Is An Unproven Medication Worth More Than the EPA or NASA?

For those who have not followed the FDA’s controversial decision of approving Aducanumab for the treatment of Alzheimer’s disease, the NEJM has two useful commentaries:

Key points -from 1st article:

  • “Biogen…has announced a list price of $56,000 –10 times the evidence-based benchmark recommended by the independent Institute for Clinical and Economic Review…if even 10% of U.S. patients with Alzheimer’s disease were prescribed aducanumab, drug spending for Medicare Part B would increase from $37 billion to $69 billion per year”
  • The authors note that Medicare Part B payments rely on average sales price (ASP) from private insurers rather than a direct negotiated price; thus, the higher the price for private plans (even if poorly covered), the higher the Medicare rate
  • Hospitals and physicians are incentivized at higher prices due to receiving a 4-6% reimbursement price over the acquisition price
  • “The $56,000 price for aducanumab is a rational manufacturer response to an irrational insurance system.”

Key points -from 2nd article:

  • By one estimate, the potential cost will exceed the budgets of agencies such as EPA or NASA
  • “In granting accelerated approval to aducanumab, the FDA concluded that the drug’s ability to reduce amyloid plaques was reasonably likely to translate into clinical benefits. But this claim is hotly contested and was not presented to the FDA’s advisory committee, which voted against recommending approval of the drug because of the lack of a demonstrated clinical benefit”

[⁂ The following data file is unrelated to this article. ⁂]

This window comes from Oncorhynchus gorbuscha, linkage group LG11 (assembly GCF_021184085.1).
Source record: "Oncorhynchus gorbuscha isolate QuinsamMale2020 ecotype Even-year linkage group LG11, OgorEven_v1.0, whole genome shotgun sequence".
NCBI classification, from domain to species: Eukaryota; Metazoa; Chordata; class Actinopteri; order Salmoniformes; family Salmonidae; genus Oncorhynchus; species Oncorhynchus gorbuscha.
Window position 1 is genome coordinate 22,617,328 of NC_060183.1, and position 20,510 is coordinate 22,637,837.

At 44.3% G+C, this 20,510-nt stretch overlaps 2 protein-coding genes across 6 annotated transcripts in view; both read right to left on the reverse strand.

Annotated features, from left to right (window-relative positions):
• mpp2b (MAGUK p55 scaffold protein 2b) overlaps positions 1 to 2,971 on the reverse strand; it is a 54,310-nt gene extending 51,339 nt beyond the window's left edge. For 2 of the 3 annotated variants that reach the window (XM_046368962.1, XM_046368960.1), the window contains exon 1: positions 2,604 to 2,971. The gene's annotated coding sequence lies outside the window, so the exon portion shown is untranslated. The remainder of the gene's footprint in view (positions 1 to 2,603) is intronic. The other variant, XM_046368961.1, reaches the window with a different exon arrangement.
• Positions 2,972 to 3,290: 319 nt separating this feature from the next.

• If Medicare refuses to cover medication, this would leave a burden to state budgets. “As a legal matter,…state Medicaid programs are required to cover nearly all FDA-approved drugs.”
  • “Congress could adopt new legislation specifying that state Medicaid programs need not cover aducanumab…Protecting state budgets shouldn’t require Medicare to cover an expensive drug with unproven clinical benefits.”

My take: This type of huge fiscal burden may provide the rationale for Medicare and Medicaid to reexamine whether/how they cover expensive FDA-approved medications.

Related blog posts:

Heroes, Villains and ‘Perverse’ Incentives. Story of Big Hospitals vs. Big Pharma

A recent article in Fortune (April/May 2021, pg 94, Big Hospitals vs. Big Pharma: Which industry is most to blame for soaring health care costs?) provides a lot of insight into the costly, complex U.S. healthcare system. Thanks to Stan Cohen for the article.

Key points:

  • U.S. spent 17.7% of GDP on healthcare expenditures in 2019, comparable OECD country averages were 10.7%
  • U.S. per capita costs were $10,966; next closest were Switzerland at $7732 and Germany at $6646
  • Despite are higher costs, U.S. has highest age-adjusted mortality rates (compared to these countries) and higher pregnancy-related deaths.
  • The U.S. has the highest rates of obesity among these countries; however, other countries smoke more and drink more
  • The biggest part of healthcare costs is from hospital care at 33%; medication costs account for ~10% but play a role in hospital costs.